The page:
Ghost Slayers Ayashi Part 1 (also w/Limited Edition) -


Mania Grade: B-

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  • Audio Rating: B+
  • Video Rating: B
  • Packaging Rating: B
  • Menus Rating: B
  • Extras Rating: B-
  • Age Rating: 16 and Up
  • Region: 1 - North America
  • Released By: Bandai Entertainment
  • MSRP: 39.98/64.9
  • Running time: 250
  • Aspect Ratio: 1.33:1
  • Disc Resolution: 480i/p
  • Disc Encoding: MPEG-2
  • Series: Ghost Slayers Ayashi

Ghost Slayers Ayashi Part 1 (also w/Limited Edition)

By Chris Beveridge     February 12, 2009
Release Date: February 03, 2009

Ghost Slayers Ayashi Part 1
© Bandai Entertainment

Can a story about a forty year old man in the Tenpo period appeal to fans today, even with the BONES name involved?

What They Say
All things have a name by which they are defined. Amongst the named are the many long-forgotten gods that dwell within the world brought about by the prayers, fears and desires of humanity. In the famine stricken and riot plagued city of Edo, alarming events are visited upon the populace by these other-worldly beasts. Descending from the mountain tops or rising from the earth are these old gods, the Youi.

For nearly twenty-five years Yukiatsu Ryuuda has wandered the countrysides of Japan posing as a bodyguard, living the life of a gambler and thief, all the while denying his name. Through a chance encounter with a Youi and the members of the Office of Barbarian Knowledge Enforcement, Yuki is forced to face the life he’s been running from and rediscover his long hidden power of Ayagami, the ability to find true names and use them as a weapon to exorcise these beasts plaguing the material world.

The Review!
Bandai Entertainment has done something a little unusual, but welcome, with this release. The two language tracks here are both standard stereo pieces but the Japanese one is encoded at 224kbps while the English one is done at 448kbps. This isn’t the norm to be certain and there are very few times when any company has put out a stereo track in this format. The English language mix does make out a bit better because of it with some greater clarity and placement as well as a bit more depth. The show overall is fairly straightforward with plenty of dialogue taking up most of the time. The action scenes do help to raise the bar a bit as everyone flits about during the fights and as the louder sounds come crashing around. Dialogue is clean and clear throughout and we had no problems with dropouts or distortions during regular playback.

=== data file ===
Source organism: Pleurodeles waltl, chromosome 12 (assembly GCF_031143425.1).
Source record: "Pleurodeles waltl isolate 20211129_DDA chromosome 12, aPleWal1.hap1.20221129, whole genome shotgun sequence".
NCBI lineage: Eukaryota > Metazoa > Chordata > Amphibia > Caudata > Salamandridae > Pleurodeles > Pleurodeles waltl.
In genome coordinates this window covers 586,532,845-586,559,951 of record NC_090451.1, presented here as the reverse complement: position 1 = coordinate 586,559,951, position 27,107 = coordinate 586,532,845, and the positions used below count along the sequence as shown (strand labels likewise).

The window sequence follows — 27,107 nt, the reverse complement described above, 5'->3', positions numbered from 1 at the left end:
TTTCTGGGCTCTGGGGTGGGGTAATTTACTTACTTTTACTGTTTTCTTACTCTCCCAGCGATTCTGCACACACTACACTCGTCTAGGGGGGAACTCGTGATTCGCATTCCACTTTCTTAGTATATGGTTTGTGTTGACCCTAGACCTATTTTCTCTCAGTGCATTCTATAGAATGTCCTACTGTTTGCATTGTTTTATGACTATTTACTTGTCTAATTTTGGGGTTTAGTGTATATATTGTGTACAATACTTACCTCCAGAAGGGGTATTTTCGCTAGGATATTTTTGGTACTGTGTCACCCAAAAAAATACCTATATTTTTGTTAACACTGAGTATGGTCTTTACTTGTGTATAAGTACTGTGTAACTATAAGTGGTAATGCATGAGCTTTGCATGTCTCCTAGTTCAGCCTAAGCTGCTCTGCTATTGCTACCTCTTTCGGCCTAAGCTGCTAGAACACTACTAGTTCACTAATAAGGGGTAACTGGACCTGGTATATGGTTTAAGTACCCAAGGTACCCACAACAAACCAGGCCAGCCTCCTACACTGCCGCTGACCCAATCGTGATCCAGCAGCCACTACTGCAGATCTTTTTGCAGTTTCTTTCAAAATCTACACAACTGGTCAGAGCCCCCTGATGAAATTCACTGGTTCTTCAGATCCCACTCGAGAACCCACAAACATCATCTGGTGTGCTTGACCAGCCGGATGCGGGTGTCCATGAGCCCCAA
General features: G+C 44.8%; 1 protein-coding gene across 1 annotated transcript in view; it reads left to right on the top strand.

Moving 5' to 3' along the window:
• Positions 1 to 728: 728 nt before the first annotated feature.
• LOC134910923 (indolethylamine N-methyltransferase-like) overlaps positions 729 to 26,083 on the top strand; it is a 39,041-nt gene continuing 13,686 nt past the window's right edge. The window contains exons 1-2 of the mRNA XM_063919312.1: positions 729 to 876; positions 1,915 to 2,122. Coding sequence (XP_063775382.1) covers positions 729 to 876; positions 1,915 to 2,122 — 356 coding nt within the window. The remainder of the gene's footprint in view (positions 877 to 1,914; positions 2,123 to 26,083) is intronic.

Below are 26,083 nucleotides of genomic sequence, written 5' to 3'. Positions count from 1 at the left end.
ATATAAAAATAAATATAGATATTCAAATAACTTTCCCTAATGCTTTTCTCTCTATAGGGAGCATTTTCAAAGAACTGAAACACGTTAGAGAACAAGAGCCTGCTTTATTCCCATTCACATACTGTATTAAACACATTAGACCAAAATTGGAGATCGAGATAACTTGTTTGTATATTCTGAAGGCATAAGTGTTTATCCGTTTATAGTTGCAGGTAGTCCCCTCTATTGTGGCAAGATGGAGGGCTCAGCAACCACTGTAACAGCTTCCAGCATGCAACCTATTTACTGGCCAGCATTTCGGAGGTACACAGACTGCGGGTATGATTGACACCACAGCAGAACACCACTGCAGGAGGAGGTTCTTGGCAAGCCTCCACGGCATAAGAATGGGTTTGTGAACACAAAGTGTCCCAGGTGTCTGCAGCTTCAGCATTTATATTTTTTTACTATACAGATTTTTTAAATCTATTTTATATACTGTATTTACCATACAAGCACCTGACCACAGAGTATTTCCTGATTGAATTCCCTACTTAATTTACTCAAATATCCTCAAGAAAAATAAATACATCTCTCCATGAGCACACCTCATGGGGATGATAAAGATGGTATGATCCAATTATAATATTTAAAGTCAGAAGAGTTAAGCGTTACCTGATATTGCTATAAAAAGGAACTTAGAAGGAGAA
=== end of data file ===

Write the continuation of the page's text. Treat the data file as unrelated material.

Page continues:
Originally airing in late 2006 and early 2007, the transfer for this series is presented in its original full frame aspect ratio, something that BONES is very attached to. Ghost Slayers Ayashi has a very earthy feel to it with lots of dark and drab colors, both in foreground and background pieces. Some of this leads to noisy moments here and there, but the set has plenty of space to work with overall as the two discs have an episode spread of five on each volume. Colors generally look quite good, though they lack much in the way of pop which is to be expected considering the setting. When they do have those moments though, they look pretty good and stand out which is the intent. Cross coloration is essentially non-existent here and there’s only a touch of line noise here and there during various panning sequences.

Ghost Slayers Ayashi is another release from Bandai Entertainment in which they take two keepcases, put it in a slipcover and call it a day. Originally planned to have the singles released as well, this got shelved as other shows found very weak sales because of it as most went for the two disc editions. The slipcover for this is decent with an action pose of Yuki with his powers coming out of his hands with lots of speed lines around him. It provides some good color in the foreground which is needed since the background has lots of the drab colors that make up the show. The back of the slipcover has various character pieces, mostly women cowering in fear, to highlight the time period. The summary is well written and generally easy to read and they include an additional box with a clear rundown of the episodes included and their titles alongside the discs features and extras. The remainder is given over to the production credits and a solid technical grid.